Not the storm you want
Q: 'The Hurt Locker,' Kathryn Bigelow's Iraq war movie, won great reviews and the Oscar for best picture but has failed to draw large audiences, joining other 2009 critically acclaimed films such as 'The Messenger.' What are the challenges for artists who try to use their art to lead the public on a divisive political issue?
In my four years as a double major in history and theater, I learned that many artists just can't help using their art to try to influence public opinion--whether it's through painting, writing, plays, or film. The results, like a film as good as 'The Hurt Locker' can be fantastic; but so can the pitfalls.
An artist touching on a divisive subject runs the risk of being condemned or even prosecuted by authorities. For example, in 1905 the New York City police arrested the entire cast and crew of Bernard Shaw's play Mrs. Warren's Profession, which argued that prostitutes turn to the streets in desperation, not licentiousness. His play was never widely discussed until after women had found many other respectable career alternatives.
Even when an artist succeeds in whipping up a storm of public opinion, it might not be the exact storm he had intended. When Upton Sinclair wrote his novel The Jungle, he had meant to cause backlash on industry--it just wasn't the kind of backlash he originally had in mind.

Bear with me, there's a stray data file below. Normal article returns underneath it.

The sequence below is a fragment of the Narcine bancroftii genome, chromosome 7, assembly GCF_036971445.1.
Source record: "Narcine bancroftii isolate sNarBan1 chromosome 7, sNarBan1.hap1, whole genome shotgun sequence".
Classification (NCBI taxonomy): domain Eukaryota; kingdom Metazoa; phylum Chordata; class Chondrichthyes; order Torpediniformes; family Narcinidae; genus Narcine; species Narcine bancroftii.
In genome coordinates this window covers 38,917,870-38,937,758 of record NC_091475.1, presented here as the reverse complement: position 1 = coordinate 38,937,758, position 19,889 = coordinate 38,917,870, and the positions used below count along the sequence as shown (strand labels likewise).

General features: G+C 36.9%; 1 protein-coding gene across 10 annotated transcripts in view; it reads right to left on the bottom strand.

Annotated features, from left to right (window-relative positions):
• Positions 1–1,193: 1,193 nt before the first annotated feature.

Sinclair's intent was to expose the harsh conditions that immigrant workers faced in a system of unregulated capitalism. Instead, his book ended up launching a full investigation into the meat-packing industry that resulted in a string of legislation regulating the sanitation of meat-packing factories. Later, he said that he had meant to hit the country in the heart and had instead hit them in the stomach.
Who knows what kind of impact 'The Hurt Locker' may have on public opinion. Like many small, critically acclaimed films, few people have actually seen it. It's probably safe to say that after such an astounding victory at the Oscars more people will watch it, and I will be one of them. --Liz Willis
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